wxboy: Dos anybody have any good links to the real cost associated with adaptation vs. mitigation starting now or in the near future, as well as comparing those with the cost of ignoring the issue completely?

My personal, nonscientific opinion is that we're probably past the point where trying to undo the damage is less expensive than learning to live with it, thanks to the inaction caused by politics thus far.


Here's a link that's a little bit of what you're talking about. It at least gives a CBO estimate on the costs for emission reductions.

Link

It's actually extremely hard to figure out what the economic impact of reduction programs will be. The knock-on effects could be pretty harsh if individual firm reduction costs are high. That being said the EPA's acid rain program only costs about a fourth of what was forecast. Europe's reduction program has also come in under cost. Imagine that, government programs that fall under their cost estimates!
 
2012-07-11 01:18:49 PM

HotIgneous Intruder: I'll leave you with Naomi Klein on the topic


1) That's someone else's shiatty blog, not Naomi Klein.
2) I'll go ahead and bet that you aren't really leaving us.
 
2012-07-11 01:18:57 PM

lordaction: You are right, sure it is not a conspiracy. That is why they deleted all their emails and research..right?


They deleted all their emails and research. Every one. All of them. Thousands and thousands of scientists woke up one day and said, "I'm going to delete my emails and research."

It was a conspiracy to do nothing, and lordaction, so fiercely wed to reality as he is, has blown the cover right off this lunatic fiction that happened in a dream he had last week after reading a Michael "I believe in spoon bending and auras" Crichton novel and eating pizza with a mysterious, semen-like substance on it. Oh, and meth. Lots and lots of meth.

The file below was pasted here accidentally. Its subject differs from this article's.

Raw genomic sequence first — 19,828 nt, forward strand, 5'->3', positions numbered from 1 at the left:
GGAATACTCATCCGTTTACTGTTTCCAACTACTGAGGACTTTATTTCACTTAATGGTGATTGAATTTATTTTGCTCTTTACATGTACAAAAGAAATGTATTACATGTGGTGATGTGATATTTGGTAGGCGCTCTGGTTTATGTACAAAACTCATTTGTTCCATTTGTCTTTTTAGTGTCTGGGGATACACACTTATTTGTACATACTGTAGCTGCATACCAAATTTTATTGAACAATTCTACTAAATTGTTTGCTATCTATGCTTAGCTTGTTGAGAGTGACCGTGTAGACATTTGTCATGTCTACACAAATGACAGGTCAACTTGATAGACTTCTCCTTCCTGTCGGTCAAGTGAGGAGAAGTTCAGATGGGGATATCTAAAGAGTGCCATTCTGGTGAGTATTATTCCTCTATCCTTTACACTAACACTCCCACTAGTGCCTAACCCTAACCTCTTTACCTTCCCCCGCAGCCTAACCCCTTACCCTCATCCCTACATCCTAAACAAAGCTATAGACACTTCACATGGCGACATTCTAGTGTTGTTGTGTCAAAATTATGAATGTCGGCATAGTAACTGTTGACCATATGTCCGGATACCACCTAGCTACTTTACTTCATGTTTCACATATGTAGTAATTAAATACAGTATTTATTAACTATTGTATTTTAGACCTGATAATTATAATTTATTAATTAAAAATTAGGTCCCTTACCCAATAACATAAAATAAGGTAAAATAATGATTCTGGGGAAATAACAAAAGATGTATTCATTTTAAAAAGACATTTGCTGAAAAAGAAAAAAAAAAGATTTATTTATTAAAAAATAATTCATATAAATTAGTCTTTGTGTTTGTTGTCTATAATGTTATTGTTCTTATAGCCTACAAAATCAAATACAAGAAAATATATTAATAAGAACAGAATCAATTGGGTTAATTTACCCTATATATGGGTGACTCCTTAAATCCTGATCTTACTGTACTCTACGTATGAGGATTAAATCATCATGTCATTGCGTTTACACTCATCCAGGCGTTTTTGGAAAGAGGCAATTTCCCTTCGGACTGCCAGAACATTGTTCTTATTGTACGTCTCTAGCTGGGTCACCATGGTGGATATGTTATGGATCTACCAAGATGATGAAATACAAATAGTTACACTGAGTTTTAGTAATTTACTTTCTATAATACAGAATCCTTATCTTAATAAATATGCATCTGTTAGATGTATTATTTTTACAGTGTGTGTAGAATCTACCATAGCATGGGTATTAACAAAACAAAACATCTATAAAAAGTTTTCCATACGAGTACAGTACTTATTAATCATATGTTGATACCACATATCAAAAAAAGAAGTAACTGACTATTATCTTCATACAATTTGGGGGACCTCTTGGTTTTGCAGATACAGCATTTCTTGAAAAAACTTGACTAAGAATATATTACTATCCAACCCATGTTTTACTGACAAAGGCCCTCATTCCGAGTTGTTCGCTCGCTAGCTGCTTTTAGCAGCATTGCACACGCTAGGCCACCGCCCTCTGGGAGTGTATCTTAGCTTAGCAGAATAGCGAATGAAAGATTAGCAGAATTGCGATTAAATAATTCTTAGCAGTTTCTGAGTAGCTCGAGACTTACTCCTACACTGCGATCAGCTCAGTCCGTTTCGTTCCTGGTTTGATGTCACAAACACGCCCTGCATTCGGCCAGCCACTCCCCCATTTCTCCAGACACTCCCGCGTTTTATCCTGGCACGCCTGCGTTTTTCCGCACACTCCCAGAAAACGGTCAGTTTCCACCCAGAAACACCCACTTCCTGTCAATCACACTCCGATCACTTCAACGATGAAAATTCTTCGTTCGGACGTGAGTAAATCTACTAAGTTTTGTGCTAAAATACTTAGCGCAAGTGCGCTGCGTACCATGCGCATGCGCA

2012-07-11 01:21:56 PM

lordaction: You are right, sure it is not a conspiracy. That is why they deleted all their emails and research..right?


Sorry, you're far too late to get involved now with that weaksauce lying. HotIgneous Intruder has already claimed all the derp and there's none left for you. Better luck next thread.
 
2012-07-11 01:22:31 PM

chimp_ninja: wxboy: Dos anybody have any good links to the real cost associated with adaptation vs. mitigation starting now or in the near future, as well as comparing those with the cost of ignoring the issue completely?

My personal, nonscientific opinion is that we're probably past the point where trying to undo the damage is less expensive than learning to live with it, thanks to the inaction caused by politics thus far.

Your opinion is the opposite of what was concluded by the British Government's study on this topic, the Stern Review. To my knowledge, it's the most comprehensive study conducted on the economic impacts of mitigation (reducing emissions to limit the magnitude of climate change) and adaptation (doing nothing and dealing with consequences as they arise). Link to executive summary here. From it:
"The Review estimates that if we don't act, the overall costs and risks of climate change will be equivalent to losing at least 5% of global GDP each year, now and forever. If a wider range of risks and impacts is taken into account, the estimates of damage could rise to 20% of GDP or more. In contrast, the costs of action - reducing greenhouse gas emissions to avoid the worst impacts of climate change - can be limited to around 1% of global GDP each year."


Well, I've never been accused of being an optimist...
 
2012-07-11 01:23:35 PM

HotIgneous Intruder: But none of those causes matters a fark to someone who can't afford food.


As cited above, the costs of inaction exceed the costs of mitigation. You continue to commit the fallacy that "doing nothing" is always free and without consequence.

So, by your assertion that we should decide things based on someone who cannot afford food, we should pursue emissions reduction strategies because it will limit damage to agriculture, thus lowering long-term food prices.
 
2012-07-11 01:24:02 PM

Dr. Mojo PhD: HotIgneous Intruder: Dr. Strangelove, anyone. [...was fiction.]


Only a scientist would note that Dr. Strangelove was fiction as part of a refutation. It was also satire, which holds stereotypical behaviors up for ridicule and shaming.

The rest of us understand that and most of the rest of us understand that fiction is a lie that tells the truth. In fact, there's more truth in fiction than there is in nonfiction. If you want politicized lies, look no further than the scientific academic community. Lemmings and wholly political animals, much as they would deny it.